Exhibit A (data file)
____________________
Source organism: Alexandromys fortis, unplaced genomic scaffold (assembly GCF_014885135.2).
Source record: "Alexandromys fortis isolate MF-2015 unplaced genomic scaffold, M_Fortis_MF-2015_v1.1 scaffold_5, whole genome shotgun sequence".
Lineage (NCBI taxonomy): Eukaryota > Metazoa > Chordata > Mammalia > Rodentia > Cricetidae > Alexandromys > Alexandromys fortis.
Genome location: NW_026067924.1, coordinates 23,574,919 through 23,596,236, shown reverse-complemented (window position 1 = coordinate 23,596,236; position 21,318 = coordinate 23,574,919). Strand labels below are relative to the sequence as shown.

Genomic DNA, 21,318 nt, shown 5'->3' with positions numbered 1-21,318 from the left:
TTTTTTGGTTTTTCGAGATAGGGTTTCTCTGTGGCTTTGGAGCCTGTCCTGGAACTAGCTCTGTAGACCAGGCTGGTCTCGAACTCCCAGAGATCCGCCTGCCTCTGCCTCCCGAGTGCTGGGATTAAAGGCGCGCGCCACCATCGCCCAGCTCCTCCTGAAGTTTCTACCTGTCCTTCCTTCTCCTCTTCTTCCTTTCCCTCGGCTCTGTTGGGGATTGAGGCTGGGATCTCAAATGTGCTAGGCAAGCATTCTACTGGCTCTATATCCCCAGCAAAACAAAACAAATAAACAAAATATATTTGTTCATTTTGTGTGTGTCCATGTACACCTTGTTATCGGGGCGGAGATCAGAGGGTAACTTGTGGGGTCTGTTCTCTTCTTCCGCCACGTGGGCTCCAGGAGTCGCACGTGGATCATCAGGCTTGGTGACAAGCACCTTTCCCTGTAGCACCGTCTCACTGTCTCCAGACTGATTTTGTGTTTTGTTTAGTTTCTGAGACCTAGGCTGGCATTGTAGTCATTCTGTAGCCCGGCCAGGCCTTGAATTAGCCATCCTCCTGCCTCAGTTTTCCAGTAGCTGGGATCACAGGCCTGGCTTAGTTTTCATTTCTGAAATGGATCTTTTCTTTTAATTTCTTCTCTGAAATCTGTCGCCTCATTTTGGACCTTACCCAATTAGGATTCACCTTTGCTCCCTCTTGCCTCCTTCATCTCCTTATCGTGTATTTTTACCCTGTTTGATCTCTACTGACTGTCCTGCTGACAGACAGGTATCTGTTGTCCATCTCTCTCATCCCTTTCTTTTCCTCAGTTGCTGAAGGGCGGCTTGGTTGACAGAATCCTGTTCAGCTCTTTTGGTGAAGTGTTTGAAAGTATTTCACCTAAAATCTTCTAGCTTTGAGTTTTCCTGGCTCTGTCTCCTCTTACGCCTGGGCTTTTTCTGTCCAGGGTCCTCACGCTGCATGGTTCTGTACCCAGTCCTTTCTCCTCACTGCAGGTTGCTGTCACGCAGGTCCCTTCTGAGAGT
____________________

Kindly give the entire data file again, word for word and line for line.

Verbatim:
Source organism: Alexandromys fortis, unplaced genomic scaffold (assembly GCF_014885135.2).
Source record: "Alexandromys fortis isolate MF-2015 unplaced genomic scaffold, M_Fortis_MF-2015_v1.1 scaffold_5, whole genome shotgun sequence".
Lineage (NCBI taxonomy): Eukaryota > Metazoa > Chordata > Mammalia > Rodentia > Cricetidae > Alexandromys > Alexandromys fortis.
Genome location: NW_026067924.1, coordinates 23,574,919 through 23,596,236, shown reverse-complemented (window position 1 = coordinate 23,596,236; position 21,318 = coordinate 23,574,919). Strand labels below are relative to the sequence as shown.

Genomic DNA, 21,318 nt, shown 5'->3' with positions numbered 1-21,318 from the left:
TTTTTTGGTTTTTCGAGATAGGGTTTCTCTGTGGCTTTGGAGCCTGTCCTGGAACTAGCTCTGTAGACCAGGCTGGTCTCGAACTCCCAGAGATCCGCCTGCCTCTGCCTCCCGAGTGCTGGGATTAAAGGCGCGCGCCACCATCGCCCAGCTCCTCCTGAAGTTTCTACCTGTCCTTCCTTCTCCTCTTCTTCCTTTCCCTCGGCTCTGTTGGGGATTGAGGCTGGGATCTCAAATGTGCTAGGCAAGCATTCTACTGGCTCTATATCCCCAGCAAAACAAAACAAATAAACAAAATATATTTGTTCATTTTGTGTGTGTCCATGTACACCTTGTTATCGGGGCGGAGATCAGAGGGTAACTTGTGGGGTCTGTTCTCTTCTTCCGCCACGTGGGCTCCAGGAGTCGCACGTGGATCATCAGGCTTGGTGACAAGCACCTTTCCCTGTAGCACCGTCTCACTGTCTCCAGACTGATTTTGTGTTTTGTTTAGTTTCTGAGACCTAGGCTGGCATTGTAGTCATTCTGTAGCCCGGCCAGGCCTTGAATTAGCCATCCTCCTGCCTCAGTTTTCCAGTAGCTGGGATCACAGGCCTGGCTTAGTTTTCATTTCTGAAATGGATCTTTTCTTTTAATTTCTTCTCTGAAATCTGTCGCCTCATTTTGGACCTTACCCAATTAGGATTCACCTTTGCTCCCTCTTGCCTCCTTCATCTCCTTATCGTGTATTTTTACCCTGTTTGATCTCTACTGACTGTCCTGCTGACAGACAGGTATCTGTTGTCCATCTCTCTCATCCCTTTCTTTTCCTCAGTTGCTGAAGGGCGGCTTGGTTGACAGAATCCTGTTCAGCTCTTTTGGTGAAGTGTTTGAAAGTATTTCACCTAAAATCTTCTAGCTTTGAGTTTTCCTGGCTCTGTCTCCTCTTACGCCTGGGCTTTTTCTGTCCAGGGTCCTCACGCTGCATGGTTCTGTACCCAGTCCTTTCTCCTCACTGCAGGTTGCTGTCACGCAGGTCCCTTCTGAGAGT